Published: March 6, 2007
The New Hampshire Historical Society presents a major new exhibition and publication exploring how artists and consumers perceived the natural wonders of the White Mountains. “Consuming Views: Art and Tourism in the White Mountains, 1850‱900,” is on view at the society’s Museum of New Hampshire History through May 6.
The beauty of the White Mountains has inspired visitors to New Hampshire for two centuries. How people have perceived the mountains, however, has changed over time, and each generation has found something new and meaningful for themselves and for the culture in which they live.
Guest curators John J. Henderson, a former trustee of the society, and Roger E. Belson (co-author of the website www.whitemountainart.com) worked for three years with society staff, scholars and volunteers in researching and developing this exhibition. Thirty-seven paintings from public and private collections selected for the exhibition present a compelling perspective of the White Mountain locale. Artists include Jasper Francis Cropsey, Thomas Hill, Benjamin Champney and Frank Shapleigh, as well as lesser-known talents such as Bradford Freeman, Franklin Stanwood and Erdix Tenney Wilson.
“This is the first time since the 1980s that such a collection of exceptional, large format White Mountain paintings have been exhibited in one New Hampshire location,” Belson said. “‘Consuming Views’ provides an opportunity to learn about and to see masterworks by many lesser-known artists who created paintings that were as good as those done by the more well-known Hudson River School artists.”
By the middle of the Nineteenth Century, the region’s magnificent, yet varied, scenery attracted tourists and artists from cities throughout the Northeast, as well as from Europe. More than 400 artists are known to have painted White Mountain scenes before 1900.
Artists who visited New Hampshire between 1850 and 1900 interpreted the scenery of the White Mountains in ways designed to appeal to and attract tourists and to serve as souvenirs of their mountain visits. Hotel owners encouraged painters to work and to take up residence in the White Mountain hotels. Paintings enriched the tourists’ sensibilities and enhanced an appreciation of the landscape.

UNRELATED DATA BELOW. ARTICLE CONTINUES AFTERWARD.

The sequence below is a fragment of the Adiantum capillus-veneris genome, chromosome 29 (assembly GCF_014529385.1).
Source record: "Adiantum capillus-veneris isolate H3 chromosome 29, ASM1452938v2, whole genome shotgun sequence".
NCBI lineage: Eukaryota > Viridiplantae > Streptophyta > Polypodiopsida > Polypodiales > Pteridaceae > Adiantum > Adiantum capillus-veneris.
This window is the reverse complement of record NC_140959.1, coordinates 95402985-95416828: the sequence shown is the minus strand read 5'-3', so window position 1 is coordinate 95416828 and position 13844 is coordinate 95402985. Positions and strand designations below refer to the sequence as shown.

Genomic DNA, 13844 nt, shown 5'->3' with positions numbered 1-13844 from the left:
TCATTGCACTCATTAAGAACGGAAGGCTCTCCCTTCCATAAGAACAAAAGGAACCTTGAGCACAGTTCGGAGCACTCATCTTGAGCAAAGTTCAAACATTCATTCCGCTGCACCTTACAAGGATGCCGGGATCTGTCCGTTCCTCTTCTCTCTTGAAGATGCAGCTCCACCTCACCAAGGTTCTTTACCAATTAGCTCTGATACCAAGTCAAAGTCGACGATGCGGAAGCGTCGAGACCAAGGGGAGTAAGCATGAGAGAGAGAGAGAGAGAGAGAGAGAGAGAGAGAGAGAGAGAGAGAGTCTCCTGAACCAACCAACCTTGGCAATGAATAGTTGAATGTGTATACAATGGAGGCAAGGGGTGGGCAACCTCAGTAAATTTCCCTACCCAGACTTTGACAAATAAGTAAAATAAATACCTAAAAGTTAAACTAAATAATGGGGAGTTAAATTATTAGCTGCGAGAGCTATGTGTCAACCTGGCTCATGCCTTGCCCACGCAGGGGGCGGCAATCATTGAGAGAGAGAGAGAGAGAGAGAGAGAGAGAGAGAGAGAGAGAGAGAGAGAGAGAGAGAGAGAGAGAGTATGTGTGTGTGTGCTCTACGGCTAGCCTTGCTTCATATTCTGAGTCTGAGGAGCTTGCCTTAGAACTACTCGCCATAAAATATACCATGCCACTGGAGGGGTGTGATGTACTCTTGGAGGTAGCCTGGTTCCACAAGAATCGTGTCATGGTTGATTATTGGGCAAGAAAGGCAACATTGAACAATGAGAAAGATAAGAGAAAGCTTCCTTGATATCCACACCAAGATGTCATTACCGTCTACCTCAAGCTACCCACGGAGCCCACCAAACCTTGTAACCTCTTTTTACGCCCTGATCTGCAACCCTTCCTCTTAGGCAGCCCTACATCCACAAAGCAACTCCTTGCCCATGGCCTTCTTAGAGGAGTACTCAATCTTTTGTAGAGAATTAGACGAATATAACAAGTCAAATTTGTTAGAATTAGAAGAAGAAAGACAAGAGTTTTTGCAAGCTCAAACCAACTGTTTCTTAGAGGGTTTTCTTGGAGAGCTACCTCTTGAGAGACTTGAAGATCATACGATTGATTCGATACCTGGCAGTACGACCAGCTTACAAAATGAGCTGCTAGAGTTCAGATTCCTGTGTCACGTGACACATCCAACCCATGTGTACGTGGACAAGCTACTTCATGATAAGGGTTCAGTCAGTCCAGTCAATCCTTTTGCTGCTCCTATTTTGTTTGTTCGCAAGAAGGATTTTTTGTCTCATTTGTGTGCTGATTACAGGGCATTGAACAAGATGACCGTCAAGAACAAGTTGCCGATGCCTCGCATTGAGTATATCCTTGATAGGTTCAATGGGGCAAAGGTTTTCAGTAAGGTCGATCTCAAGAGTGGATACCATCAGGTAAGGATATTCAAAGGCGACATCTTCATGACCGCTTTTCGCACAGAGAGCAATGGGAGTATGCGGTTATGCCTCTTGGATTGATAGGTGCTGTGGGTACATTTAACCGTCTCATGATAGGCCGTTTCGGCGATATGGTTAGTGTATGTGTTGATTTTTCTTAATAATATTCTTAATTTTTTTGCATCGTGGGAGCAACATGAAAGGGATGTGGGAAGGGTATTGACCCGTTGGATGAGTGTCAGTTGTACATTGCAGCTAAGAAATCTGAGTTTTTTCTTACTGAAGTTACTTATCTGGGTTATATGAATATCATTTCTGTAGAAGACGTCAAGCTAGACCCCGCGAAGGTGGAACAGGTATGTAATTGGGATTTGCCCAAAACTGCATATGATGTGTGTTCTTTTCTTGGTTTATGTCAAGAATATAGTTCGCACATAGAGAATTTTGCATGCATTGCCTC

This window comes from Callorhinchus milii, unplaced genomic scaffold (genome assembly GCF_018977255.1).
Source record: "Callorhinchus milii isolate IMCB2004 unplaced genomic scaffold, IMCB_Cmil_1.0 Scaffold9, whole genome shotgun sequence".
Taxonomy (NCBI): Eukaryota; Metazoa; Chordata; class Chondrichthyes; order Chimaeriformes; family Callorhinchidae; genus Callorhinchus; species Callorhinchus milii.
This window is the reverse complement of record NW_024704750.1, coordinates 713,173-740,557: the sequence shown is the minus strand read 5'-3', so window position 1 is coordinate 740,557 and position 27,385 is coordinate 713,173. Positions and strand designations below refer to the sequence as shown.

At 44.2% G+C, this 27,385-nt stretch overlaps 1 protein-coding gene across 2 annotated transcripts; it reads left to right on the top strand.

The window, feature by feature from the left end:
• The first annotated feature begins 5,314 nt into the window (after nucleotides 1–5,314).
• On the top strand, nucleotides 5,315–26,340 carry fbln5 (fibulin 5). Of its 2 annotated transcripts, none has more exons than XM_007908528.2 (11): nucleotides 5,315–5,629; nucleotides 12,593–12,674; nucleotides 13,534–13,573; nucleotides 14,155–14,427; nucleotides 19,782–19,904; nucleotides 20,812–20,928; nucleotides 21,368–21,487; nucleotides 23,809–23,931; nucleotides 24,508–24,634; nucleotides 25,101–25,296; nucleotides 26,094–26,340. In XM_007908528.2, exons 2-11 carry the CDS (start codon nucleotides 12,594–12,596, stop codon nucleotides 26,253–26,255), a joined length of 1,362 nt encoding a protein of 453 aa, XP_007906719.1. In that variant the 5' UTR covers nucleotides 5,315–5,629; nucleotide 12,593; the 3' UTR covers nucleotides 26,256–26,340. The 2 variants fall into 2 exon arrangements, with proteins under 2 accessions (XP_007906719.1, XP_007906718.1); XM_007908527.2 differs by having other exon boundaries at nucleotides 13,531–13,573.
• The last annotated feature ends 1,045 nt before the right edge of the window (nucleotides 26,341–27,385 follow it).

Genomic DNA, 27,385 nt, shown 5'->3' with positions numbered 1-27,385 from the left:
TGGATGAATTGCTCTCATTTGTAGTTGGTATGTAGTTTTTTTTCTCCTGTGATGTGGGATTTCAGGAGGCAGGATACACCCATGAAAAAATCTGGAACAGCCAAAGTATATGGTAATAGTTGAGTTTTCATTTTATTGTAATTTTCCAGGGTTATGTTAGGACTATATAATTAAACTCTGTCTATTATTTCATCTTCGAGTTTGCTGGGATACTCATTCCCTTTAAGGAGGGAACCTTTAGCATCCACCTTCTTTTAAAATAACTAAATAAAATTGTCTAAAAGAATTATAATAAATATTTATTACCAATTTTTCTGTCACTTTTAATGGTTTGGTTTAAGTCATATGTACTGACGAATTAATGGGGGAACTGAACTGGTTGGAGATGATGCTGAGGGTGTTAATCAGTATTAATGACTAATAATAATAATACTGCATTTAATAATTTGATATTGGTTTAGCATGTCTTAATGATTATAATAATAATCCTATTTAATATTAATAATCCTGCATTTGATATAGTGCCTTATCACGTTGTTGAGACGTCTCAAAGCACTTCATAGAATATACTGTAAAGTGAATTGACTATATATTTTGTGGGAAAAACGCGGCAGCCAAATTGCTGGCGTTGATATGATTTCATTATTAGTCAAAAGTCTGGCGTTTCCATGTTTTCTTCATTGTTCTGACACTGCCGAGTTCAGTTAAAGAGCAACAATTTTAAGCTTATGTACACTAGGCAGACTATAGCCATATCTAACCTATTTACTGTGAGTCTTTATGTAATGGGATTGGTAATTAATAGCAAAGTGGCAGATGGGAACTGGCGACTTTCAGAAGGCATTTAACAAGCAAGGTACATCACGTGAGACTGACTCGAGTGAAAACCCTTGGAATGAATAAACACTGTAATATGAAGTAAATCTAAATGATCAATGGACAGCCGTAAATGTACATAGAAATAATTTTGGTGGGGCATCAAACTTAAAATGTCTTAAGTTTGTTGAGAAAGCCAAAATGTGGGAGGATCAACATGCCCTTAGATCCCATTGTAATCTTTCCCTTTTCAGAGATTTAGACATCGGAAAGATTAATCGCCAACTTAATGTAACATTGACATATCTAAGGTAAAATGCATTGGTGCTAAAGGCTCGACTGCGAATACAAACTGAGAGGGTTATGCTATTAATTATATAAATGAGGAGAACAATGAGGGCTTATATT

Artist and hotel proprietor alike were selling the landscape, though in different ways, to consumers of mountain scenery. Many hotels eventually had an artist-in-residence, some with elaborately stocked studios during the season, ready to sell visitors their choice from an array of landscape, genre, and floral paintings.
The exhibit artworks are organized geographically, following routes Nineteenth Century travelers took while touring the White Mountains. Visitors will be able to explore the key sites that attracted tourists and inspired artists, beginning and ending in North Conway, home of the earliest White Mountain artists’ community.
“‘Consuming Views’ offers visitors a chance to see the popular and well-known White Mountain locations as well as some lesser known but important views †as they appeared in the 1800s,” Belson added. “The geographic layout of the paintings and the exceptional lighting help add to the exhibit’s impact and make this a stunning, must-see show for art lovers and history buffs alike.”
In conjunction with the exhibition, the society has published a major virtual exhibition online at www.nhhistory.org, and a full-color clothbound book available for purchase through the museum store and the University Press of New England. Thirty-three authors from many different disciplines contributed to the book.
The Museum of New Hampshire History is at 6 Eagle Square. For information, www.nhhistory.org or 603-228-6688.
Editor’s Note: See related book review online.
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